Recording Studio: Dolphin Sounds

Recording Studio: Each and every dolphin has a different sound just like you and me, a sound that other dolphins recognize as a particular individual. Even a new baby dolphin, (calf), can detect it’s mother’s whistle within the pod soon after birth.  Utilizing their blowholes, air sacks and valves, dolphins can emit a very wide variety of sounds. In fact, the frequency levels range 10 times beyond what humans can hear!
This system is called “Echolocation”, or “Sonar”, just like what a submarine uses to navigate while underwater. Yet the dolphins sonar is much more advanced than human technology and can pin point exact information about it’s surroundings ranging from size, distance and even the nature of the object.

Recording Studio: Dolphin Speech

Recording Studio Dolphin Speech is so complex that the sounds even cross the species barriers and enable different kinds of dolphins to communicate. They have been known to instruct each other as well as receive instructions and act accordingly.

Recording Studio: Dolphin Ecolocation

Equivalent to sonar or radar, echolocation is the production of sound used for communication. Echolocation is the use of ultra-high frequency sounds for navigation and locating prey. Bats and marine mammals are able to use sound to “see”. It is the returning echoes that give the animal an “image” of some parts of its environment.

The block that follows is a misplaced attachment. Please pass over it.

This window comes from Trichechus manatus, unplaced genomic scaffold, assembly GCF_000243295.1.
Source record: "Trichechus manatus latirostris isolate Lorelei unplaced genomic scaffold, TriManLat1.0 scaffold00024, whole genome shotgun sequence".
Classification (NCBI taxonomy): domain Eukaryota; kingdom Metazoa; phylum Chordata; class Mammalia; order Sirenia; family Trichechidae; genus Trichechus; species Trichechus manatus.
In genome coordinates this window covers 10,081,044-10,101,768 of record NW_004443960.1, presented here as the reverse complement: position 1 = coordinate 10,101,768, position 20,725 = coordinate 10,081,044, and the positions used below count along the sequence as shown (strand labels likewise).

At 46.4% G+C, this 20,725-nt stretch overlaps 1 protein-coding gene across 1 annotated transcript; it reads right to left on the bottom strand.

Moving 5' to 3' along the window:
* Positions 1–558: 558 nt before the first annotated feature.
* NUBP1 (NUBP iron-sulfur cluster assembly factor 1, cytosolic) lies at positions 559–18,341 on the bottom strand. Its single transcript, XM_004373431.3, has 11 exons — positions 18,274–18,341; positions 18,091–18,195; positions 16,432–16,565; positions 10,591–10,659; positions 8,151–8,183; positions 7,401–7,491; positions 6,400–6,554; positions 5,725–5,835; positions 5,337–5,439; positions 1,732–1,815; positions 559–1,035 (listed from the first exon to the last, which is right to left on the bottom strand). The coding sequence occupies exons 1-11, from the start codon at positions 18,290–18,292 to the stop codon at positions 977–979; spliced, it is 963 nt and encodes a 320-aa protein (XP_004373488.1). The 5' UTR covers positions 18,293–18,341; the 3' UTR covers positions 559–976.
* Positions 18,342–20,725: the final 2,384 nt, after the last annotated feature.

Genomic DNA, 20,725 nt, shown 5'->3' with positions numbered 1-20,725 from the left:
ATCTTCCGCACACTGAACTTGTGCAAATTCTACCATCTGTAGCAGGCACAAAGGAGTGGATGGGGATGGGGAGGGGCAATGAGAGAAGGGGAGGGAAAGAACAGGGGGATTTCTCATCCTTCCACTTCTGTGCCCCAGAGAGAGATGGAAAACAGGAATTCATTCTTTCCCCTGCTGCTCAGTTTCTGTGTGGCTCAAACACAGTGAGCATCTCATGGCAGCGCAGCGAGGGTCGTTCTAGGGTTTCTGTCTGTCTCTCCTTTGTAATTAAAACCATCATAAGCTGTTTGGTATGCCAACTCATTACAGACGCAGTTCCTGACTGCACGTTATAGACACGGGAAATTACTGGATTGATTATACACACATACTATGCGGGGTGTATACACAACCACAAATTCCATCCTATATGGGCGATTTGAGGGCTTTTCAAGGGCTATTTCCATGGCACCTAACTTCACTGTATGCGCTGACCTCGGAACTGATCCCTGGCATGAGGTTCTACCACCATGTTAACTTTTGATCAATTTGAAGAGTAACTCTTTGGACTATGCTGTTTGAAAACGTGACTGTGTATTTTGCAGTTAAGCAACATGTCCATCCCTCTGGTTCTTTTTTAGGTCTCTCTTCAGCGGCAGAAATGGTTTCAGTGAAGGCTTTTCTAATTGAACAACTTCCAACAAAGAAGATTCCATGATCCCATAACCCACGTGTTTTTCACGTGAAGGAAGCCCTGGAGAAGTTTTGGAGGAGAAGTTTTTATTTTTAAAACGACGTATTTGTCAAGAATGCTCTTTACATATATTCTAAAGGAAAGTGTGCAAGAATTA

The echoes must be loud enough to return to the animal and short enough so that the echo of the sender returns back to the animal or human before the next one is sent out. Echolocation is used by mammals like dolphins, whales and bats.
Marine mammals also use echolocation as a means of sight. Thought to be an “Auditory Imaging System” by different species of mammals, echolocation involves the vocalisations by the echo locating mammal which detects the echoes of sounds and uses them to produce 3-Dimensional information. For example, dolphins produce sounds by squeezing air through their nasal passages beneath the blowhole. They then focus on sounds they make with their melon. The melon is a fat filled area on the dolphin’s forehead that acts like a lens to focus on sound waves ahead of the dolphins. The sound waves given are then reflected off the objects and received through the dolphin’s lower jaw.